Steve K's Newsletter 08/31/20

Topics in this Issue:


Two Lute Stories 

Last week we lost a real ambassador for integrity in the community. I hired into the UA athletics department in ‘87, about 4 years into Lute’s career as head men’s basketball coach. We had contact in the department for the next 15 years, and then occasionally as he’d pop into McKale for visits and business. In the past few days you’ve likely read a lot of remembrances. Here are a couple of mine. 

Early on, when working in event management, one of the things I was responsible for was making sure the arena was transitioned from one event to another. The set up is far different for basketball than it is for a gymnastics meet. It’s not uncommon to have a Thursday night basketball game, followed by a Friday gymnastics meet, and then a mid-day basketball game on Saturday. On one such weekend, I instructed my crew to only leave the 2 main baskets in place for the early Friday basketball shoot-arounds, and not put out the extra 4 other sets in the end zones. That would speed up our transition to gymnastics once the basketball teams were done. Efficiency. Lute got ahold of me when he learned he’d be practicing with 2 hoops, not 6. He didn’t lose it, but explained that the arena was his ‘classroom’ and that I wouldn’t set up a regular classroom with 1/3 the regular number of chairs, so why short the arena set up? We got the other 4 hoops out, I’d say rather quickly. 

After he retired, he was a regular at home games. Prior to tip before an ASU game Lute and I were in one of the staff locker rooms together. I reminded him of the time when we played up at ASU and the students were heckling him. We were pounding the Sun Devils, so Lute’s reaction to the heckling was to just point up at the scoreboard. When I retold the story, he beamed, and true to form turned the conversation to his players, saying that the guys loved it when they got back into the locker room after the game ended. 

Since the shutdown, I’ve changed some of the décor in my office. Next time you come, this is some of the stuff you’ll see: 

 It’s the article written by Corky Simpson right after we won the ‘97 national championship. He was the sports columnist for the evening paper, the Tucson Citizen. And this: 

I’ve got a few more of those original signed National Champions envelopes. This one is framed and hanging in my Ward 6 man-cave. 

Since I began working in ICA in ‘87, I’ve had the privilege of working with some quality people. Five in particular - Jim Gault (women’s gymnastics,) Mary Roby (women’s senior administrator,) Jerry Kindall (baseball,) Dick Tomey (football,) and Lute. Each has now passed, but all have left a mark on the UA, Tucson, and on me.  

There’s a song from A Star is Born called I’ll Always Remember You This Way. One line is ‘the part of me that’s you will never die.’ I think of my mom when I sing it. It also applies to these 5. We’re fortunate to have had them on the UA campus for so long. Each of them lived by the principle that you achieve lasting success when your focus is on wanting the best for others, and not just what’s in it for you. Our current political leadership can benefit from reflecting on that.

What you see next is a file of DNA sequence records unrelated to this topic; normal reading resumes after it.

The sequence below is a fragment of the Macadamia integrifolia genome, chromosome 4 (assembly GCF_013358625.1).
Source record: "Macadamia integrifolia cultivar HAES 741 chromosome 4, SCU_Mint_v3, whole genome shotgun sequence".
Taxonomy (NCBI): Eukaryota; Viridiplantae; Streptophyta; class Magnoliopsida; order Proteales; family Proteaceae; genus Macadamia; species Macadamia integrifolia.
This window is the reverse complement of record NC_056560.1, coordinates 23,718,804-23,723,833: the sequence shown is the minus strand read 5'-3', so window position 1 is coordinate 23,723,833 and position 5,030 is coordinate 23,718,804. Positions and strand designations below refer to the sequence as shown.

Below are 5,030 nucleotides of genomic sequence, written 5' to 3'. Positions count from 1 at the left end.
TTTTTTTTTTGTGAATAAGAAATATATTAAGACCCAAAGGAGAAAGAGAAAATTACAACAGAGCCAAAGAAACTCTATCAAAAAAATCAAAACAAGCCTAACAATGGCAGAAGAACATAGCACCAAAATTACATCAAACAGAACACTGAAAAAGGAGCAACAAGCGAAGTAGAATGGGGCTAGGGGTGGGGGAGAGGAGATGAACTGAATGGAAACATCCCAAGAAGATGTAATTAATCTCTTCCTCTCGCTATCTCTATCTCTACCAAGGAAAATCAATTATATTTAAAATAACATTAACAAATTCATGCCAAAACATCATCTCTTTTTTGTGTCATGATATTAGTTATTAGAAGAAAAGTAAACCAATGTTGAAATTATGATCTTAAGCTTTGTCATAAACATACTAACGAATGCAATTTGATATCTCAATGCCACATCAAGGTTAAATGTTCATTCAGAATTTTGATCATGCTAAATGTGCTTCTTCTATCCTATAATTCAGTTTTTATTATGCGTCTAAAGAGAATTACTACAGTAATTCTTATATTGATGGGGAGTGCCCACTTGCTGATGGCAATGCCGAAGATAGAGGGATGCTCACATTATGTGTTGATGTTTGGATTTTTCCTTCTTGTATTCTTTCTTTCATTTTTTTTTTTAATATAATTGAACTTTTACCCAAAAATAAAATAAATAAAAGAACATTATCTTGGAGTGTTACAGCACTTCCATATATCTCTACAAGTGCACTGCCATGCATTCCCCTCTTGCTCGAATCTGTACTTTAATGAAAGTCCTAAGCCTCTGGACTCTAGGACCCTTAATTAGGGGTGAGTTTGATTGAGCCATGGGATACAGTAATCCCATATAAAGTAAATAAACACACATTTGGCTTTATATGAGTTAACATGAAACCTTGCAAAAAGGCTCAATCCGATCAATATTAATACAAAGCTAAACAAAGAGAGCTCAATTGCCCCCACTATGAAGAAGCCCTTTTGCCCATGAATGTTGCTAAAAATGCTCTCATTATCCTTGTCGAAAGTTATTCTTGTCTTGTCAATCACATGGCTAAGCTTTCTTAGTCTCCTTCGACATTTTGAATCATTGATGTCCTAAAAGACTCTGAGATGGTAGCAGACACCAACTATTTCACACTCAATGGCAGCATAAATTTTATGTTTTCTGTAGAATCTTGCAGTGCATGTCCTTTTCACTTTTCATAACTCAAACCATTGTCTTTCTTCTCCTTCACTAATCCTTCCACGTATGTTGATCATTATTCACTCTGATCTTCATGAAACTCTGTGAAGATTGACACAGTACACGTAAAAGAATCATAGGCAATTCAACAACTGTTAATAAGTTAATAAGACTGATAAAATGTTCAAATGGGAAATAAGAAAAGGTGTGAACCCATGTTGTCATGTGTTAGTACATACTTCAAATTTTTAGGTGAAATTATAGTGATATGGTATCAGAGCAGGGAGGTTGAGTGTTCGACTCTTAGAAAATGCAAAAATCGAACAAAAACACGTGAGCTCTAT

This blue light section is a tribute to first responders and health care providers who are working us through this pandemic. One group that largely goes under-appreciated is unpaid caregivers who are often working double and triple duty in, and outside of the home. 

A recent CDC study on mental health that I saw last week cited ‘unpaid caregivers for adults’ as being a group who is disproportionately affected with mental health conditions. These are certainly ‘essential workers’ many of whom are offering in-home assistance for family members who suffer other co-morbidities that make them susceptible to COVID. In addition, the study showed that just under 40% of these caregivers share a household with children.  

We at the Ward 6 office honor these unsung heroes. They work in multigenerational settings, doing work that is very difficult from a physical, mental, and emotional standpoint. And other than their own sense of self-respect for the hard work they’re doing, they’re ‘unpaid.’ Having seen and participated in this sort of situation, I know the community owes this group our thanks. 

More Outdoor Seating 

In the past couple of newsletters, I’ve shared examples of newly expanded outdoor dining opportunities that are opening in the downtown core. We had a great meeting with some 4th Avenue merchants last week and expect to see these expand over onto the Avenue soon. This week’s Local Tucson item is work being done in partnership between the Downtown Tucson Partnership, City staff, and the County to fund and approve more of these. 

The County has issued some grant money to DTP. They’re using that in up to $5,000 increments to help downtown businesses change their streetscape and create looks like this: 

That's the commercial strip over on Pennington. You’ll find others scattered throughout downtown. This Outdoor Cafe Grant Program is being used to purchase tables, chairs, rework planters, and build pedestrian ramps. Relationships are everything. It’s great to see the DTP working so well with the County in continuing the revitalization of the downtown area, especially while COVID has made things so much more difficult.  

The list of these extensions of premises is growing for downtown, the wider Tucson area, and over by Main Gate. The businesses now include the Downtown Kitchen and Cocktails, Casa Video, Maverick, Hops, Prep and Pastry, Owls’s Club, Senae Thai, Penca, Urban Fresh, Canyon Raptor, Café 54, Market Bar (American Eats,) Gentle Ben’s, Scented Leaf, Kababeque, Woops! Bakery, Jimmy’s Pita and Poke, Fuku Sushi, and Expresso Art. I appreciate the interest, and I appreciate the help our PDSD staff has invested in helping these along. 

Election Ballot Issues 

The recent decisions being made by the new federal Postmaster have caused legitimate questions about ballots getting to the Recorder in a timely manner. F. Ann Rodriguez, our Pima County Recorder advises us that her office is getting regular calls requesting that they mail out ballots earlier than usual. The Recorder cannot mail them out before October 7th - that’s the statutorily earliest they can send them. Even if you ask. Their hands are tied by state law.